It was not till almost a year after this that I broke loose, though, in the meantime, I continued obstinately deaf to all proposals of settling to business, and frequently expostulated with my father and mother about their being so positively determined against what they knew my inclinations prompted me to. But being one day at Hull, where I went casually, and without any purpose of making an elopement at that time; but, I say, being there, and one of my companions being about to sail to London in his father’s ship, and prompting me to go with them with the common allurement of seafaring men, that it should cost me nothing for my passage, I consulted neither father nor mother any more, nor so much as sent them word of it; but leaving them to hear of it as they might, without asking God’s blessing or my father’s, without any consideration of circumstances or consequences, and in an ill hour, God knows, on the 1st of September 1651, I went on board a ship bound for London. Never any young adventurer’s misfortunes, I believe, began sooner, or continued longer than mine. The ship was no sooner out of the Humber than the wind began to blow and the sea to rise in a most frightful manner; and, as I had never been at sea before, I was most inexpressibly sick in body and terrified in mind. I began now seriously to reflect upon what I had done, and how justly I was overtaken by the judgment of Heaven for my wicked leaving my father’s house, and abandoning my duty. All the good counsels of my parents, my father’s tears and my mother’s entreaties, came now fresh into my mind; and my conscience, which was not yet come to the pitch of hardness to which it has since, reproached me with the contempt of advice, and the breach of my duty to God and my father.
All this while the storm increased, and the sea went very high, though nothing like what I have seen many times since; no, nor what I saw a few days after; but it was enough to affect me then, who was but a young sailor, and had never known anything of the matter. I expected every wave would have swallowed us up, and that every time the ship fell down, as I thought it did, in the trough or hollow of the sea, we should never rise more; in this agony of mind, I made many vows and resolutions that if it would please God to spare my life in this one voyage, if ever I got once my foot upon dry land again, I would go directly home to my father, and never set it into a ship again while I lived; that I would take his advice, and never run myself into such miseries as these any more. Now I saw plainly the goodness of his observations about the middle station of life, how easy, how comfortably he had lived all his days, and never had been exposed to tempests at sea or troubles on shore; and I resolved that I would, like a true repenting prodigal, go home to my father.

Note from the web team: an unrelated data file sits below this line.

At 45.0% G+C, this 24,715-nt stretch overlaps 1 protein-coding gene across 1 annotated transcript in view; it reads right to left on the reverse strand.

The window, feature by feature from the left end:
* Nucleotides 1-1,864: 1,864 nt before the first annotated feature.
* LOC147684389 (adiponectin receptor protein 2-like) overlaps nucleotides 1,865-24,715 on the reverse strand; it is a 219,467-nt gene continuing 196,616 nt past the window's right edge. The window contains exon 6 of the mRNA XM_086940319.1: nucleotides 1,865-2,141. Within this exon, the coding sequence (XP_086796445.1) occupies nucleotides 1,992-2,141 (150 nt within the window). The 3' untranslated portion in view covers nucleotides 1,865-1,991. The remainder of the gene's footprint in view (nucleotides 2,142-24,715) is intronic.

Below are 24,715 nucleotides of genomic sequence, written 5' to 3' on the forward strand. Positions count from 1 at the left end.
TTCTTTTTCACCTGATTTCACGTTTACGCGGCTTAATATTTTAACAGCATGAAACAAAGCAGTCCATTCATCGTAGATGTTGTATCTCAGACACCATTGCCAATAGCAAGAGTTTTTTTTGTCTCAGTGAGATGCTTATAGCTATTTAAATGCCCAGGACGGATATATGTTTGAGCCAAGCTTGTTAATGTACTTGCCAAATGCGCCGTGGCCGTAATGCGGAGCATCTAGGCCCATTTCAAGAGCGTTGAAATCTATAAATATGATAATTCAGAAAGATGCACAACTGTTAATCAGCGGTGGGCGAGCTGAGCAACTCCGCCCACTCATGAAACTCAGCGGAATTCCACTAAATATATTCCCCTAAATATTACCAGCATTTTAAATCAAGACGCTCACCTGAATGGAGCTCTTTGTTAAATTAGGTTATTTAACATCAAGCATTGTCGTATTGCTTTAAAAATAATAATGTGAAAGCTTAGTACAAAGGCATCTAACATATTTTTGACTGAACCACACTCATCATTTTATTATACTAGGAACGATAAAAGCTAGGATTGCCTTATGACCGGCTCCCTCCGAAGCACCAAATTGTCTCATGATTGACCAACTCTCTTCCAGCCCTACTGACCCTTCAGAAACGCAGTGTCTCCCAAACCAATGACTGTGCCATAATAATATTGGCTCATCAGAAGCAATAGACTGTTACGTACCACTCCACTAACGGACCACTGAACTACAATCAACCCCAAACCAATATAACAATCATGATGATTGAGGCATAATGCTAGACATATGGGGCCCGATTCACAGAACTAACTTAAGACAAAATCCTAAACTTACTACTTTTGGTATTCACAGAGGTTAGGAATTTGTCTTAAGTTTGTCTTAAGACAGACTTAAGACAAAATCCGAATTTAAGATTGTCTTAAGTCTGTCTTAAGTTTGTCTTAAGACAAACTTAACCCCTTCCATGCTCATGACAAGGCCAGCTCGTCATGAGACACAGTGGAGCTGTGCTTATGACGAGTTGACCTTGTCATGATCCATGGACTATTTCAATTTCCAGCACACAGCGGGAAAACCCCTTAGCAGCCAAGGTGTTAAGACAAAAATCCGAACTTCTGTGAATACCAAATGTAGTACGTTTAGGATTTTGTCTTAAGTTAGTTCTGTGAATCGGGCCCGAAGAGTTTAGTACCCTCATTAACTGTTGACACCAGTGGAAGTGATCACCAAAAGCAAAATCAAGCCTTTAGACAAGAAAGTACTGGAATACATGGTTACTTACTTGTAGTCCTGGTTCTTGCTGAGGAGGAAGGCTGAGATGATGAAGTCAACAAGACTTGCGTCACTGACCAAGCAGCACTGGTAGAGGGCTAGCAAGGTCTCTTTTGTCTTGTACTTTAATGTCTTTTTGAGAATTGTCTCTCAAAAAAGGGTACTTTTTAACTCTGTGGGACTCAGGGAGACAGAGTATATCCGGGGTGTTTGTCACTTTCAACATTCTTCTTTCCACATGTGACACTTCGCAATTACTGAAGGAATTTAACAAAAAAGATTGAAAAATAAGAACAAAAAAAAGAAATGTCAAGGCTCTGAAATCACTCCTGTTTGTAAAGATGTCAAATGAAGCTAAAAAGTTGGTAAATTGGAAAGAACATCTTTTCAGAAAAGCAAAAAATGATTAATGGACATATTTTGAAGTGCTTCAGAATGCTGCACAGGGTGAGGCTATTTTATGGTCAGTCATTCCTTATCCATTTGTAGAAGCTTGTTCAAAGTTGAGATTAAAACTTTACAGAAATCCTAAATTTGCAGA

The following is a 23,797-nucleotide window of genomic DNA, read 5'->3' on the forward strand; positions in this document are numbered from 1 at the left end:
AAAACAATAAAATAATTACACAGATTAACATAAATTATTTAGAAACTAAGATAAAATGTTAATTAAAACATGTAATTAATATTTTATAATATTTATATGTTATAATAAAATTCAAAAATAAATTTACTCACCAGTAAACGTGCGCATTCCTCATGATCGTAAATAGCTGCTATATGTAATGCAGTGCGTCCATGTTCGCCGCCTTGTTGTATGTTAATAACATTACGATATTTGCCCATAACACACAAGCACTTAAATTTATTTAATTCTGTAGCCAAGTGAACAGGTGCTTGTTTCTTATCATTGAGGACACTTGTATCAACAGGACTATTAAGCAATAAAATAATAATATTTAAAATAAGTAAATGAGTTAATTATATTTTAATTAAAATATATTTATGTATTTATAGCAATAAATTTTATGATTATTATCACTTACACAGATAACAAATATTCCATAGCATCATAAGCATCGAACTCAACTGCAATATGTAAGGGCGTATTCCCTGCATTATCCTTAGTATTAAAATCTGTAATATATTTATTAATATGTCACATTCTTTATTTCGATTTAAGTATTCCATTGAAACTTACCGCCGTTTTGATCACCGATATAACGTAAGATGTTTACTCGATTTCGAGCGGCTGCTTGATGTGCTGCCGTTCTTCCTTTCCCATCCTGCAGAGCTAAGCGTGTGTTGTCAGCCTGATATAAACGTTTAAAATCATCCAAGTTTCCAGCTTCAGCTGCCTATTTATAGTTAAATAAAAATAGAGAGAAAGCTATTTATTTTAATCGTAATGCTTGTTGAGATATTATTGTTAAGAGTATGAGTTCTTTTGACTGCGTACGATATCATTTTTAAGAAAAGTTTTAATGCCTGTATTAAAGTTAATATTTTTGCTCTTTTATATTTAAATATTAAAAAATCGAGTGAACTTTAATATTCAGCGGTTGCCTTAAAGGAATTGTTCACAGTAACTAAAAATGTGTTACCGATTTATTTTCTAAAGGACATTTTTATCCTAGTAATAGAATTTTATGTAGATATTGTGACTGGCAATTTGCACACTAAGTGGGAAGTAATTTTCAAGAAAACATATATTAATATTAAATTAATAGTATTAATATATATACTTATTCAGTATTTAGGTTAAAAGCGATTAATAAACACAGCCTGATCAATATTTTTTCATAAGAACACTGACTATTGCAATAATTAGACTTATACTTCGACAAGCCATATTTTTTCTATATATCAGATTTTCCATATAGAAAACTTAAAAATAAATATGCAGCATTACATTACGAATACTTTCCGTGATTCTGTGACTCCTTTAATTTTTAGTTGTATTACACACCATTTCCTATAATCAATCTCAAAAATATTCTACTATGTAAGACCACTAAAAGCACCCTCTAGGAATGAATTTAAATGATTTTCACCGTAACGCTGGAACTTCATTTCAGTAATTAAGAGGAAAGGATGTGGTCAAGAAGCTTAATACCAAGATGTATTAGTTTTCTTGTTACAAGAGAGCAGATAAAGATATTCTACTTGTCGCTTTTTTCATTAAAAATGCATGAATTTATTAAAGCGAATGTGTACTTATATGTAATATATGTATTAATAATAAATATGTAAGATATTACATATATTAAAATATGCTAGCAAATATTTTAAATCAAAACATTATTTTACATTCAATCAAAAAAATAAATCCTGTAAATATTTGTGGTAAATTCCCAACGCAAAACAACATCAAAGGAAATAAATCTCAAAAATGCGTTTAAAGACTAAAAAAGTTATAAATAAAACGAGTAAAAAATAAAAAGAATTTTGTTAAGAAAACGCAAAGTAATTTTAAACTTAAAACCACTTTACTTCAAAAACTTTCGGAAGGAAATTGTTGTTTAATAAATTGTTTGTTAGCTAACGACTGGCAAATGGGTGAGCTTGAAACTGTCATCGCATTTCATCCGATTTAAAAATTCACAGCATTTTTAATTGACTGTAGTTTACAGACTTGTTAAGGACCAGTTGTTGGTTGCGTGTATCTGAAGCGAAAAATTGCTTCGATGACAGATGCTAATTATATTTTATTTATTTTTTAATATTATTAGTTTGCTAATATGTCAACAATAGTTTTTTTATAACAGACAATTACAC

These wise and sober thoughts continued all the while the storm lasted, and indeed some time after; but the next day the wind was abated, and the sea calmer, and I began to be a little inured to it; however, I was very grave for all that day, being also a little sea-sick still; but towards night the weather cleared up, the wind was quite over, and a charming fine evening followed; the sun went down perfectly clear, and rose so the next morning; and having little or no wind, and a smooth sea, the sun shining upon it, the sight was, as I thought, the most delightful that ever I saw.
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12 thoughts on “History and synopsis of “Robinson Crusoe” by Daniel Defoe”